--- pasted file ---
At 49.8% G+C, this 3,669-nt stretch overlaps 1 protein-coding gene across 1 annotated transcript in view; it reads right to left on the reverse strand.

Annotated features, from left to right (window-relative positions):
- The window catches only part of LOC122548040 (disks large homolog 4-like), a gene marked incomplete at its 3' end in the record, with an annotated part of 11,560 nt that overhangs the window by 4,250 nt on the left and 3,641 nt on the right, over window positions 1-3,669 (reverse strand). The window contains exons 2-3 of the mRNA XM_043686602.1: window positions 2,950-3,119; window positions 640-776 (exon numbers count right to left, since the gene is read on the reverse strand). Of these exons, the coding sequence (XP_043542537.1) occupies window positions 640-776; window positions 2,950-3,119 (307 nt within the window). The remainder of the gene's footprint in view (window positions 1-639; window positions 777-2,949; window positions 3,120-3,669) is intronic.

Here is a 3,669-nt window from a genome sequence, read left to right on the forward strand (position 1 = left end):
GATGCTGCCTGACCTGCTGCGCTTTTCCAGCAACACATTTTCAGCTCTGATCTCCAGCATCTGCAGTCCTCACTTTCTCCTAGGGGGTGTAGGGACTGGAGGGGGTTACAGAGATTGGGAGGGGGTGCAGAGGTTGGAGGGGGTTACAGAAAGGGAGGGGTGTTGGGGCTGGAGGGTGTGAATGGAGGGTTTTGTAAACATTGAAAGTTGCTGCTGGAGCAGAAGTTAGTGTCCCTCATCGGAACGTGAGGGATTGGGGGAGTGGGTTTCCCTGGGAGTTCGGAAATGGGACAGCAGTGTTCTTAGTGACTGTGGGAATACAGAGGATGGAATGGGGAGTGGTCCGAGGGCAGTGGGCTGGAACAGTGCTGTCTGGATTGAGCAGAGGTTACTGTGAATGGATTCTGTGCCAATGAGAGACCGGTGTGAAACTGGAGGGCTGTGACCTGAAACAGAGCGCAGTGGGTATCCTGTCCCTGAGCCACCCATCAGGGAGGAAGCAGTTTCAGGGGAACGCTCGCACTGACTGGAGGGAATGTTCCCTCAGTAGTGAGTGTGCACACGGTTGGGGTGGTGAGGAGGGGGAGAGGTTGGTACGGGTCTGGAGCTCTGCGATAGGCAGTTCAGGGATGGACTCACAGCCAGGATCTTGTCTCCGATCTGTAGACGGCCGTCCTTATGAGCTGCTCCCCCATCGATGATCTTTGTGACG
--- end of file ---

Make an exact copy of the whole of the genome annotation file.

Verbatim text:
At 49.8% G+C, this 3,669-nt stretch overlaps 1 protein-coding gene across 1 annotated transcript in view; it reads right to left on the reverse strand.

Annotated features, from left to right (window-relative positions):
- The window catches only part of LOC122548040 (disks large homolog 4-like), a gene marked incomplete at its 3' end in the record, with an annotated part of 11,560 nt that overhangs the window by 4,250 nt on the left and 3,641 nt on the right, over window positions 1-3,669 (reverse strand). The window contains exons 2-3 of the mRNA XM_043686602.1: window positions 2,950-3,119; window positions 640-776 (exon numbers count right to left, since the gene is read on the reverse strand). Of these exons, the coding sequence (XP_043542537.1) occupies window positions 640-776; window positions 2,950-3,119 (307 nt within the window). The remainder of the gene's footprint in view (window positions 1-639; window positions 777-2,949; window positions 3,120-3,669) is intronic.

Here is a 3,669-nt window from a genome sequence, read left to right on the forward strand (position 1 = left end):
GATGCTGCCTGACCTGCTGCGCTTTTCCAGCAACACATTTTCAGCTCTGATCTCCAGCATCTGCAGTCCTCACTTTCTCCTAGGGGGTGTAGGGACTGGAGGGGGTTACAGAGATTGGGAGGGGGTGCAGAGGTTGGAGGGGGTTACAGAAAGGGAGGGGTGTTGGGGCTGGAGGGTGTGAATGGAGGGTTTTGTAAACATTGAAAGTTGCTGCTGGAGCAGAAGTTAGTGTCCCTCATCGGAACGTGAGGGATTGGGGGAGTGGGTTTCCCTGGGAGTTCGGAAATGGGACAGCAGTGTTCTTAGTGACTGTGGGAATACAGAGGATGGAATGGGGAGTGGTCCGAGGGCAGTGGGCTGGAACAGTGCTGTCTGGATTGAGCAGAGGTTACTGTGAATGGATTCTGTGCCAATGAGAGACCGGTGTGAAACTGGAGGGCTGTGACCTGAAACAGAGCGCAGTGGGTATCCTGTCCCTGAGCCACCCATCAGGGAGGAAGCAGTTTCAGGGGAACGCTCGCACTGACTGGAGGGAATGTTCCCTCAGTAGTGAGTGTGCACACGGTTGGGGTGGTGAGGAGGGGGAGAGGTTGGTACGGGTCTGGAGCTCTGCGATAGGCAGTTCAGGGATGGACTCACAGCCAGGATCTTGTCTCCGATCTGTAGACGGCCGTCCTTATGAGCTGCTCCCCCATCGATGATCTTTGTGACG